Greeting the Sun on the Staircase – SiegfriedIdyll
Sunday, 6 June 1869, early morning. The bells of Lucerne can be heard on the Tribschen peninsula at Lake Lucerne, probably chirping birds as well. Earlier, the sun rose over the Rigi mountains in brilliant orange. Orange is also the colour of the wallpaper on the concealed door to the bedroom of Cosima von Bülow, who gave birth to a boy at four o’clock that morning. “A son is there! – He had to be named Siegfried. For him and you I had to express thanks in music – What lovelier reward could there be for deeds of love? We nurtured within the bounds of our home the quiet joy that here became sound.”
Was any child ever welcomed more warmly to earth than this little Siegfried? Wagner, who was working on the score to his opera Siegfried just then, composed these 20 minutes of marvellous music for small ensemble for his son and gave the work the complicated title “Tribschen Idyll with Fidi’s Birdsong and Orange Sunrise”, later shortened to SiegfriedIdyll. It was performed for the first time on the staircase of the Tribschen villa eighteen months after the child’s birth, on the occasion of his mother’s 33rd birthday. Cosima was awakened gently, with a symphonic idyll tenderly evoking what accompanies the first shy, then euphoric and hysterical meeting of Siegfried and Brünnhilde in the third act of Siegfried: hesitation, heartbeats, greeting to the sun and horn call from afar, as a free orchestral fantasy. Perhaps Wagner’s most charming, ethereal music. Truly joy become sound – and truly an idyll.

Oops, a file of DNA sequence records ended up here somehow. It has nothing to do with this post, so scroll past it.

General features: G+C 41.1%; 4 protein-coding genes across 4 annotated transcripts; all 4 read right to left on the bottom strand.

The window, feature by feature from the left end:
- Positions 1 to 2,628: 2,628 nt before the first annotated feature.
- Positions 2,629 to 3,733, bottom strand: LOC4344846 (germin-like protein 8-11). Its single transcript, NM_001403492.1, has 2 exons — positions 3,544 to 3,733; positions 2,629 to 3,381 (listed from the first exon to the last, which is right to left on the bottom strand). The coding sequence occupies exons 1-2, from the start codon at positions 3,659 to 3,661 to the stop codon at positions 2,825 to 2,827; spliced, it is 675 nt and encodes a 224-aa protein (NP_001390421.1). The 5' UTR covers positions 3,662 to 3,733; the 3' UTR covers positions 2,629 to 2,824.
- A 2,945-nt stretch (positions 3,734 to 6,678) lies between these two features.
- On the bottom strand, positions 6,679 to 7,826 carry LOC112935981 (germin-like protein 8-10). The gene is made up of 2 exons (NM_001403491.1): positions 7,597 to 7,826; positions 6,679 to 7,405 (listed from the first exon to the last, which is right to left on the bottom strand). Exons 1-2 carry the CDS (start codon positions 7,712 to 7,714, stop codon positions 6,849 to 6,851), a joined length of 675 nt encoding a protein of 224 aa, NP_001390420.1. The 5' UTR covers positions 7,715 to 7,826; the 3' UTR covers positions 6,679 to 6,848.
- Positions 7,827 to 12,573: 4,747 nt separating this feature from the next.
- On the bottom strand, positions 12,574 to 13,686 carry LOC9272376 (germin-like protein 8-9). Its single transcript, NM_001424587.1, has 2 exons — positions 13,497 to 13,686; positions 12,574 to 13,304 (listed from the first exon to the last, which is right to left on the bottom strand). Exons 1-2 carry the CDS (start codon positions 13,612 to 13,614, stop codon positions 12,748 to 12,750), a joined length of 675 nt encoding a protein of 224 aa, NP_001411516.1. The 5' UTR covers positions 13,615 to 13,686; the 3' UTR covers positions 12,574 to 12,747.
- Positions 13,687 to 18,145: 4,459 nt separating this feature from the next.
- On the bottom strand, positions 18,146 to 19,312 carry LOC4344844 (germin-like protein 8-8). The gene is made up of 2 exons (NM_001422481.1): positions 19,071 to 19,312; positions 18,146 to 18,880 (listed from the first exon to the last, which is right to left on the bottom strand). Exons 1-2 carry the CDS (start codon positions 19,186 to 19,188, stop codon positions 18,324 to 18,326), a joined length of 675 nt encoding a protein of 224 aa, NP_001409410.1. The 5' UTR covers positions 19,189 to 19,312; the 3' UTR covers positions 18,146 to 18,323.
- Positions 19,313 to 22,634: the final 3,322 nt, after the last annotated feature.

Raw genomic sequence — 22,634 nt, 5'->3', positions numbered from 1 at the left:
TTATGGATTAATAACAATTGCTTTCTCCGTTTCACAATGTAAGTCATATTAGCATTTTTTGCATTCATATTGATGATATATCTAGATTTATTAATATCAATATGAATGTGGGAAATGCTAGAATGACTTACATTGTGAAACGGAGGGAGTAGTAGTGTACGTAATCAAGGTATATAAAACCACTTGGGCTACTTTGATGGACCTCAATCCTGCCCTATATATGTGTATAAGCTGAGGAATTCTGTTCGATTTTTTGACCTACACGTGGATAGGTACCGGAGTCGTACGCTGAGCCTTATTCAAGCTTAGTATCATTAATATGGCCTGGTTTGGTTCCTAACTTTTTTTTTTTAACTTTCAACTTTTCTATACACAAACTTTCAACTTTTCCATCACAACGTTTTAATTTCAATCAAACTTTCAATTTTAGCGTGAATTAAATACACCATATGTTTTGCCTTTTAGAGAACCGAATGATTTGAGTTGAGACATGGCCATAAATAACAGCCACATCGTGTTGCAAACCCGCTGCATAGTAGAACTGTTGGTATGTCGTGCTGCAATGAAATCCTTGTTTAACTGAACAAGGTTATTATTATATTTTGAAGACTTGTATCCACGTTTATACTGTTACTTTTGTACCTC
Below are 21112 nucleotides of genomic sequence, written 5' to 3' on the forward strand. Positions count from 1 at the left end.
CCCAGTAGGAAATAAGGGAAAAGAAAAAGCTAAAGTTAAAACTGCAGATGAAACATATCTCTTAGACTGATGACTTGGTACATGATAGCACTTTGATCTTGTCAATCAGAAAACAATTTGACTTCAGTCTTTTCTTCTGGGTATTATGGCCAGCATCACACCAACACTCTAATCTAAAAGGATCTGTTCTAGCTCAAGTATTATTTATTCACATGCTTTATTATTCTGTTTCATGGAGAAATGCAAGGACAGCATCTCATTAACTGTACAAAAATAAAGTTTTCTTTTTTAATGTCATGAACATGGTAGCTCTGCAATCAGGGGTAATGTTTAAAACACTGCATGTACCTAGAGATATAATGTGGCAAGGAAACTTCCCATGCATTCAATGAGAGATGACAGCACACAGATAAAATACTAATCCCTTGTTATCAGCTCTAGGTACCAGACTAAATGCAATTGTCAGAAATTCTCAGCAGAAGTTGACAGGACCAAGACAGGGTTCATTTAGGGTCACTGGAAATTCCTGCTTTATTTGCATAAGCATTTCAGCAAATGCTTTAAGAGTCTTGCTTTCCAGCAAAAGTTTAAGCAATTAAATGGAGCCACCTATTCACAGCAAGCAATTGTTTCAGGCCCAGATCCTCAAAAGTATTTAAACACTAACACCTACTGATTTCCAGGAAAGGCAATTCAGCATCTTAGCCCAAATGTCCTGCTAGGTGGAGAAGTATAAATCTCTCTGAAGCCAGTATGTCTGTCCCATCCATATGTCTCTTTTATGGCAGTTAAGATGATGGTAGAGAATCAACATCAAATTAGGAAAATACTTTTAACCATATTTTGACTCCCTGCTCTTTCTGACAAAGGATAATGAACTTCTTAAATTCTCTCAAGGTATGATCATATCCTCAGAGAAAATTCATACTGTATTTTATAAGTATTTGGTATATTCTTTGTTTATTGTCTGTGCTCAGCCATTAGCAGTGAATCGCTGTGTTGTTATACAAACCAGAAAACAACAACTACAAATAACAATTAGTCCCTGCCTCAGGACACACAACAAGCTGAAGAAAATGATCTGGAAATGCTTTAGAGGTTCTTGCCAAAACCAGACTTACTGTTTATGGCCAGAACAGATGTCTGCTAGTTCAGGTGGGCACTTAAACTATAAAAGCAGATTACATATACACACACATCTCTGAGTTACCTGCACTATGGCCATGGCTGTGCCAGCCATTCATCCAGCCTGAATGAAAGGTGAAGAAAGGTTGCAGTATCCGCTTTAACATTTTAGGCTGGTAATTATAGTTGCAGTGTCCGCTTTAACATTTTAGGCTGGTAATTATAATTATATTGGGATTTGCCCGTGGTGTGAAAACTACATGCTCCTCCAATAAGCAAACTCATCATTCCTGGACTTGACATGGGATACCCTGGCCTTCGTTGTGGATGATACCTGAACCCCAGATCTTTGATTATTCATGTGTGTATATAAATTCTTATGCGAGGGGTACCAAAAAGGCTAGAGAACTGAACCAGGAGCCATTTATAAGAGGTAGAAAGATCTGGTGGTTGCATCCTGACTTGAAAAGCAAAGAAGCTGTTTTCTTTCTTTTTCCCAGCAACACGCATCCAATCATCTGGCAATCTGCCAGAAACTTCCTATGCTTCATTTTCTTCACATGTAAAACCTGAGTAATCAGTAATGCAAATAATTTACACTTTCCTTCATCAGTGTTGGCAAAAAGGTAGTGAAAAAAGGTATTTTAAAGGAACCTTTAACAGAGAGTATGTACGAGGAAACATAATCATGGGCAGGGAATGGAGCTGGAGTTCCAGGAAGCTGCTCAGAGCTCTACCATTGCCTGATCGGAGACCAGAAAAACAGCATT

Eva-Maria Westbroek was born in the Netherlands and trained at the Royal Conservatoire in The Hague. Her vocal teachers included Iris Adami Corradetti and American tenor James McCray. A winner of prestigious international competitions, she made her professional debut with the role of Tosca at age 25 at the Teatro Manzoni in Rome. This was followed by guest appearances in various European theatres and at the Komische Oper in Berlin, where her portrayal of Chrysothemis in Elektra attracted particular attention. From 2001 until 2006, Eva-Maria Westbroek belonged to the ensemble of Staatsoper Stuttgart, where she sang roles such as Carlotta (Die Gezeichneten), the Duchess (Doktor Faust) and Desdemona (Otello). The soprano, who is Ambassador for Musicians without Borders, has appeared in nearly all of the great opera houses and festivals in the world including the Royal Opera Covent Garden, Opéra National de Paris, the Metropolitan Opera New York, Vienna State Opera, Deutsche Oper Berlin, Teatro alla Scala in Milan and Semperoper Dresden. In 2003 she made her debut at the Salzburg Festival, and in 2008 Eva-Maria Westbroek sang the role of Sieglinde in Die Walküre at the Bayreuth Festival. For her interpretation of Jenufa at the Bavarian State Opera in 2010, she was awarded the German theatre prize “Der Faust”. In February 2011 she created the role of Anna Nicole Smith in the world premiere of Mark-Anthony Turnage’s opera Anna Nicole at the Royal Opera Covent Garden. More recently, Eva-Maria Westbroek was heard at the Metropolitan Opera as Elisabeth (Tannhäuser), at the Opéra de Monte-Carlo in the title role of Catalani’s La Wally or as Manon Lescaut in Amsterdam. She performed with the Berliner Philharmoniker for the first time at the end of October 2005 and last appeared in the concert performances of Wagner’s opera Tristan und Isolde conducted by Sir Simon Rattle in April 2016.